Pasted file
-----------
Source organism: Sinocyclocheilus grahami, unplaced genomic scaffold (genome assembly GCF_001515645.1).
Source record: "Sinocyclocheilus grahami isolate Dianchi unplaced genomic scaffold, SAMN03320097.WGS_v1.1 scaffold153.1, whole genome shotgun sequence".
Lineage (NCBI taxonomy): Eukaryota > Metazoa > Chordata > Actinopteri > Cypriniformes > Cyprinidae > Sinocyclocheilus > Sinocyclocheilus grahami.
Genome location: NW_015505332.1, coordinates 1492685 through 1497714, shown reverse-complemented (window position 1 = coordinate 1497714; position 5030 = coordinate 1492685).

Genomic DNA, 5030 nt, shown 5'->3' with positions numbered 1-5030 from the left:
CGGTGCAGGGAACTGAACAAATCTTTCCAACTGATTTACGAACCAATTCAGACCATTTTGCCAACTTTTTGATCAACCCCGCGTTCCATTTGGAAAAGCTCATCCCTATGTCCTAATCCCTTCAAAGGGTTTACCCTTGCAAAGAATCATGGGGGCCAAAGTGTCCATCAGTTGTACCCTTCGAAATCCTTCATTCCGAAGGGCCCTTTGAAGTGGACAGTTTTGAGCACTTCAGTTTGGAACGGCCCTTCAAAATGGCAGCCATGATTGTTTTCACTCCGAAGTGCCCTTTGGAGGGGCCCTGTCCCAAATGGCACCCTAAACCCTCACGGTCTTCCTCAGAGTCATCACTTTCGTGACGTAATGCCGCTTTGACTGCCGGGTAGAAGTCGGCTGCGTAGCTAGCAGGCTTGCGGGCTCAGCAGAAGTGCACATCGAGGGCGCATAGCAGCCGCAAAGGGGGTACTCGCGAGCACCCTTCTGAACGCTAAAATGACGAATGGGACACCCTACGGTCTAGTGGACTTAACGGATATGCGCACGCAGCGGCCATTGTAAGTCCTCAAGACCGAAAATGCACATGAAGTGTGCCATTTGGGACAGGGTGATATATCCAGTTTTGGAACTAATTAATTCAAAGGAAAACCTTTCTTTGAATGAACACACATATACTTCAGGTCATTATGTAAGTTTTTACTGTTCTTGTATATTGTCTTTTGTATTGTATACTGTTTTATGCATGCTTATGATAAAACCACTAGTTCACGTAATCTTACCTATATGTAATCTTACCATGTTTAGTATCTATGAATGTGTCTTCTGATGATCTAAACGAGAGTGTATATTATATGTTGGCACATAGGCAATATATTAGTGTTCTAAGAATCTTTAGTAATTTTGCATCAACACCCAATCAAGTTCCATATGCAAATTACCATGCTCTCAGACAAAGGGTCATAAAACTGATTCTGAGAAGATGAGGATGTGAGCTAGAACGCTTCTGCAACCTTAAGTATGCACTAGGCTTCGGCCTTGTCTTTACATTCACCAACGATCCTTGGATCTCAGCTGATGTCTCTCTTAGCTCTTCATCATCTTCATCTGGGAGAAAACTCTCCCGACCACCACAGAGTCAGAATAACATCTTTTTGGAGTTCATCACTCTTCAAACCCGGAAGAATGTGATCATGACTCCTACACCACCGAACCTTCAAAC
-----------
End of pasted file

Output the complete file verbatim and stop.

Source organism: Sinocyclocheilus grahami, unplaced genomic scaffold (genome assembly GCF_001515645.1).
Source record: "Sinocyclocheilus grahami isolate Dianchi unplaced genomic scaffold, SAMN03320097.WGS_v1.1 scaffold153.1, whole genome shotgun sequence".
Lineage (NCBI taxonomy): Eukaryota > Metazoa > Chordata > Actinopteri > Cypriniformes > Cyprinidae > Sinocyclocheilus > Sinocyclocheilus grahami.
Genome location: NW_015505332.1, coordinates 1492685 through 1497714, shown reverse-complemented (window position 1 = coordinate 1497714; position 5030 = coordinate 1492685).

Genomic DNA, 5030 nt, shown 5'->3' with positions numbered 1-5030 from the left:
CGGTGCAGGGAACTGAACAAATCTTTCCAACTGATTTACGAACCAATTCAGACCATTTTGCCAACTTTTTGATCAACCCCGCGTTCCATTTGGAAAAGCTCATCCCTATGTCCTAATCCCTTCAAAGGGTTTACCCTTGCAAAGAATCATGGGGGCCAAAGTGTCCATCAGTTGTACCCTTCGAAATCCTTCATTCCGAAGGGCCCTTTGAAGTGGACAGTTTTGAGCACTTCAGTTTGGAACGGCCCTTCAAAATGGCAGCCATGATTGTTTTCACTCCGAAGTGCCCTTTGGAGGGGCCCTGTCCCAAATGGCACCCTAAACCCTCACGGTCTTCCTCAGAGTCATCACTTTCGTGACGTAATGCCGCTTTGACTGCCGGGTAGAAGTCGGCTGCGTAGCTAGCAGGCTTGCGGGCTCAGCAGAAGTGCACATCGAGGGCGCATAGCAGCCGCAAAGGGGGTACTCGCGAGCACCCTTCTGAACGCTAAAATGACGAATGGGACACCCTACGGTCTAGTGGACTTAACGGATATGCGCACGCAGCGGCCATTGTAAGTCCTCAAGACCGAAAATGCACATGAAGTGTGCCATTTGGGACAGGGTGATATATCCAGTTTTGGAACTAATTAATTCAAAGGAAAACCTTTCTTTGAATGAACACACATATACTTCAGGTCATTATGTAAGTTTTTACTGTTCTTGTATATTGTCTTTTGTATTGTATACTGTTTTATGCATGCTTATGATAAAACCACTAGTTCACGTAATCTTACCTATATGTAATCTTACCATGTTTAGTATCTATGAATGTGTCTTCTGATGATCTAAACGAGAGTGTATATTATATGTTGGCACATAGGCAATATATTAGTGTTCTAAGAATCTTTAGTAATTTTGCATCAACACCCAATCAAGTTCCATATGCAAATTACCATGCTCTCAGACAAAGGGTCATAAAACTGATTCTGAGAAGATGAGGATGTGAGCTAGAACGCTTCTGCAACCTTAAGTATGCACTAGGCTTCGGCCTTGTCTTTACATTCACCAACGATCCTTGGATCTCAGCTGATGTCTCTCTTAGCTCTTCATCATCTTCATCTGGGAGAAAACTCTCCCGACCACCACAGAGTCAGAATAACATCTTTTTGGAGTTCATCACTCTTCAAACCCGGAAGAATGTGATCATGACTCCTACACCACCGAACCTTCAAAC